March 9, 2017
Bill T. Arnold
The Wesleyan Covenant Association affirms that the core of the Christian faith is revealed in Scripture as “the faith that was once for all entrusted to the saints” (Jude 3; NRSV). We look to the Bible therefore as our authority and trustworthy guide, which “is useful for teaching, for reproof, for correction, and for training in righteousness” (2 Timothy 3:16; NRSV). Illuminated by tradition, reason, and experience, the revelation of Scripture is the church’s primary and final authority on all matters of faith and practice.
As United Methodists, we also emphasize three principles of interpretation. These three progress from the simplest to the most complex, and in the case of the third principle, the most important for Wesleyans.
(1) Texts in Contexts. We insist on taking “individual texts in light of their place in the Bible as a whole” (2016 Book of Discipline, ¶105, page 84). This is our statement against what is commonly called “proof-texting,” or lifting a single verse from somewhere in the Bible, stripping it of its surrounding literary context, and using it to prove what it never intended to support. In addition to literary context, we also must take each verse carefully in its linguistic and historical context. For example, by proof-texting, one could argue that the Old Testament psalmist is an atheist because he says “There is no God” (Psalm 14:1 CEB). But of course, in reality, the whole line reads: “Fools say in their hearts, ‘There is no God’.” A proof-texting argument would make the psalmist say just the opposite of what the whole psalm is actually teaching.
Such cultural and literary contexts are particularly important when Christians today read the Old Testament law. For example, the Israelite law forbids beard-trimming (Leviticus 19:27), lobster-eating (Leviticus 11:10; Deuteronomy 14:10), and a host of others. And this is not to mention the many laws requiring the reader to do something positively, such as elaborate instructions for offering animal sacrifices in worship (Leviticus 1-7), or keeping the sabbath on Saturday (Exodus 20:8-11; Deuteronomy 5:12-15).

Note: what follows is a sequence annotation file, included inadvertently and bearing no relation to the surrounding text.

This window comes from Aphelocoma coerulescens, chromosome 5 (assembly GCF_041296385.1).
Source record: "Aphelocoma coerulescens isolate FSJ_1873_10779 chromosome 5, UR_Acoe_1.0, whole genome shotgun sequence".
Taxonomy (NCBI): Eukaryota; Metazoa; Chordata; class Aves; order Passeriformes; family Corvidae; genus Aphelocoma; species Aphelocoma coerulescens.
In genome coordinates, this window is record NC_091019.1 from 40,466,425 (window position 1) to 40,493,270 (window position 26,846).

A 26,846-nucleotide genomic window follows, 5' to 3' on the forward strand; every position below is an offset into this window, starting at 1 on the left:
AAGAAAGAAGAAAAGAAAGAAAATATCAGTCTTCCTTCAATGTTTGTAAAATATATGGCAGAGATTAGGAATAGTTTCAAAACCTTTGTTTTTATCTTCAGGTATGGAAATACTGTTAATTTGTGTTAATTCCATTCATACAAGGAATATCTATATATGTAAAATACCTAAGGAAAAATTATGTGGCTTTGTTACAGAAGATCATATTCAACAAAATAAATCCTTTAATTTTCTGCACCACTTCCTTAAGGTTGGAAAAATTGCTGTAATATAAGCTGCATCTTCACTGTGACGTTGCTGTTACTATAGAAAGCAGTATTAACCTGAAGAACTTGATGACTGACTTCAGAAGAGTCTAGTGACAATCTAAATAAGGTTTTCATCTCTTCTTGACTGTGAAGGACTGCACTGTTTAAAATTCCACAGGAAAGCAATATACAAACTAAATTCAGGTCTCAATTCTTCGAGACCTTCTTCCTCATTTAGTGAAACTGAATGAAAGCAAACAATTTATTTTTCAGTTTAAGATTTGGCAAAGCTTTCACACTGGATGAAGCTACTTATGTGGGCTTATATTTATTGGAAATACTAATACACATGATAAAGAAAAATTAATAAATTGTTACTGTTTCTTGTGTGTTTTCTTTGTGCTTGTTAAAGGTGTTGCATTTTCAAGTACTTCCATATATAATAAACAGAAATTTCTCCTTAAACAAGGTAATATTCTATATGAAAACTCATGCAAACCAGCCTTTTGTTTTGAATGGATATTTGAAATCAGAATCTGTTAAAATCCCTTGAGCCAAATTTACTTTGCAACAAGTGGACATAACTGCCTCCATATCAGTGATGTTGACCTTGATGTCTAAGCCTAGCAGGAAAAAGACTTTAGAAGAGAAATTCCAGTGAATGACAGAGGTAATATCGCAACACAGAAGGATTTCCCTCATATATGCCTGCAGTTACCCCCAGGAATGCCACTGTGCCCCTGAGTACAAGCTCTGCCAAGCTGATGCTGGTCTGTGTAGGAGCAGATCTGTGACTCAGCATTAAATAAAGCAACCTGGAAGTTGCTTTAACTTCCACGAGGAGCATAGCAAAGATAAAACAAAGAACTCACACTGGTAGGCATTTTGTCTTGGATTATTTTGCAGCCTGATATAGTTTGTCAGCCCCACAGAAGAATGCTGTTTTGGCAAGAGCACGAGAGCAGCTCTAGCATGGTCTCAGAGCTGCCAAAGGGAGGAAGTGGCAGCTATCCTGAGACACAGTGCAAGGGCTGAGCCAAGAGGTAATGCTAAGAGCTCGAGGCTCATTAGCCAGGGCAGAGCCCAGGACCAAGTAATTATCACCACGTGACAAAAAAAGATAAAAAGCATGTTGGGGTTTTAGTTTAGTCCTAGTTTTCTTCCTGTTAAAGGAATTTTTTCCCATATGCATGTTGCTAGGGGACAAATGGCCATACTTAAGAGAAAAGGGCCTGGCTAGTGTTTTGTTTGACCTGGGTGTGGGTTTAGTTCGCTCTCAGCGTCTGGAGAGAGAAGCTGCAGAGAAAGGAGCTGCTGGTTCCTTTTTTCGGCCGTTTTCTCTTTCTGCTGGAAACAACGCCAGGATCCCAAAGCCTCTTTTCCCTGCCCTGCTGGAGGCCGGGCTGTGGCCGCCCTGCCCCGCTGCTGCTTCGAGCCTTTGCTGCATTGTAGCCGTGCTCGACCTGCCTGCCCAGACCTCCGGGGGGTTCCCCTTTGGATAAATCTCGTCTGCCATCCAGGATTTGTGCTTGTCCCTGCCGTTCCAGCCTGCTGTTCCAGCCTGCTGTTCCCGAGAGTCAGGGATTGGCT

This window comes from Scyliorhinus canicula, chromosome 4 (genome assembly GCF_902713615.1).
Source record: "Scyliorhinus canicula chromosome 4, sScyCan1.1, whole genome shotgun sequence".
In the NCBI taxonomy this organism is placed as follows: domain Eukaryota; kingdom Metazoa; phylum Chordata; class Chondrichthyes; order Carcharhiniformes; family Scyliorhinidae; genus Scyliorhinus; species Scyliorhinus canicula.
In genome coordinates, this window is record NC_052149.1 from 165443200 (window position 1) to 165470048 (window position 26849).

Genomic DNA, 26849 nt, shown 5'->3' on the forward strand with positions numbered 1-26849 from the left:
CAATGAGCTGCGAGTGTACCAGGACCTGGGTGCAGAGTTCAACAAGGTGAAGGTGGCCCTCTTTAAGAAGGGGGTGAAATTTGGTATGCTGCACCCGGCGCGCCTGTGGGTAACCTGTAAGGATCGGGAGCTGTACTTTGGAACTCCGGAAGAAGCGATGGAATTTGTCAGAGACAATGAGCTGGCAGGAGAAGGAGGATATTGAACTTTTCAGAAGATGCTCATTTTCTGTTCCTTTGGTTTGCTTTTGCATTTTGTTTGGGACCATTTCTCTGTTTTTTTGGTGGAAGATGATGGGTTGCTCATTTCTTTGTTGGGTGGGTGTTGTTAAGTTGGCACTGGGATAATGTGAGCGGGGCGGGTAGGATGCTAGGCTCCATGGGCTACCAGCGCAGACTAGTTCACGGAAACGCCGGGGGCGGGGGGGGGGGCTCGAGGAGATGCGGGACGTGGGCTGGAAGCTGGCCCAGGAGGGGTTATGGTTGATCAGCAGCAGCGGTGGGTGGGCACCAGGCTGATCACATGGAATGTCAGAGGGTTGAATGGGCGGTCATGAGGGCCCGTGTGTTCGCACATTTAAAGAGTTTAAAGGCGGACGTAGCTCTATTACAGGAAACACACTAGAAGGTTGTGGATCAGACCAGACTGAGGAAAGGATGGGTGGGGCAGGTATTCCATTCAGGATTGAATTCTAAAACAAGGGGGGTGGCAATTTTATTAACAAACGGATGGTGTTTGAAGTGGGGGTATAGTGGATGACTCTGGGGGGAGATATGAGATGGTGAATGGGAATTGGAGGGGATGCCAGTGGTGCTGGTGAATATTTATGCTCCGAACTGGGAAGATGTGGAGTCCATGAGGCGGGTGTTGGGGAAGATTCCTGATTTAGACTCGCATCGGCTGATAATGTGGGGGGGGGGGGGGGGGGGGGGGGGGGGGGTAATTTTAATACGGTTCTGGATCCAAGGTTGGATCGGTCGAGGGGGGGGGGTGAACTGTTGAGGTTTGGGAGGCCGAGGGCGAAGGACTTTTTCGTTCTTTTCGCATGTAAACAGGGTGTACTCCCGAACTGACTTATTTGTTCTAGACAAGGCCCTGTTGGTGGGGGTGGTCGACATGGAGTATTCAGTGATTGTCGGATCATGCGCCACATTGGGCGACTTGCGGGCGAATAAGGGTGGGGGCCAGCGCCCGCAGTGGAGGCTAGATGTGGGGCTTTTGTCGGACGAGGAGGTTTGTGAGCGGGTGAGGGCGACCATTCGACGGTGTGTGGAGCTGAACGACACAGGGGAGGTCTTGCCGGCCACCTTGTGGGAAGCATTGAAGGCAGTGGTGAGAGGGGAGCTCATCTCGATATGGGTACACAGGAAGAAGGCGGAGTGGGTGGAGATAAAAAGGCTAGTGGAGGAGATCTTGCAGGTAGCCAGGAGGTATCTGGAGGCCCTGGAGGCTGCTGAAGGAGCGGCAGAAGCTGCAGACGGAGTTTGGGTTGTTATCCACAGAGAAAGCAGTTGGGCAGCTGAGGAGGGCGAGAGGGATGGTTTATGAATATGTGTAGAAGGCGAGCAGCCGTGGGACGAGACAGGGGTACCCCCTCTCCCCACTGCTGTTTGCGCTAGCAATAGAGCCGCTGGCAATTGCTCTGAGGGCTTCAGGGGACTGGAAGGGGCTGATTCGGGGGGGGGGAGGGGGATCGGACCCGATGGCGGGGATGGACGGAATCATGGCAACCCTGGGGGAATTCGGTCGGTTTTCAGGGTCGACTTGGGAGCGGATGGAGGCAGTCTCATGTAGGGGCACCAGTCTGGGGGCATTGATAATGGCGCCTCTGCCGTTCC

It might help us to remember that the heart of Israelite law was summarized by Jesus as love of God and neighbor (Matthew 22:37-39; Deuteronomy 6:4-5 and Leviticus 19:18). Moreover, Jesus came into the world not to abolish the Old Testament law but to fill it up with significance (Matthew 5:17). Anyone who ignores the least one of these commandments is least in the kingdom of heaven (5:19). The way we understand the Old Testament as Christian Scripture is clearly complicated. The Hebrew Scriptures were God’s message and God’s will for the Israelites in their time and place. But as Christian Scripture, the Old Testament’s central tenets cannot be dismissed easily today, including the hard to understand legal portions.
This distinction between Mosaic laws that are ceremonial, civil, and moral cannot be applied to specific laws, as some have tried. Shall we take the Ten Commandments as moral, dismissing the rest as ceremonial or civil? That won’t work because the command to keep the sabbath (Exodus 20:8-11; Deuteronomy 5:12-15) is moral, ceremonial, and civil. So while these categories cannot be applied specifically to individual verses (in proof-texting fashion), they are helpful nonetheless in understanding the way the Old Testament is still God’s word for Christians today while not necessarily representing God’s command to us in every instance. We therefore are compelled to look for principles and truths lying beneath the surface of each command, and in case-by-case fashion, look for ways these truths are relevant for our edification today.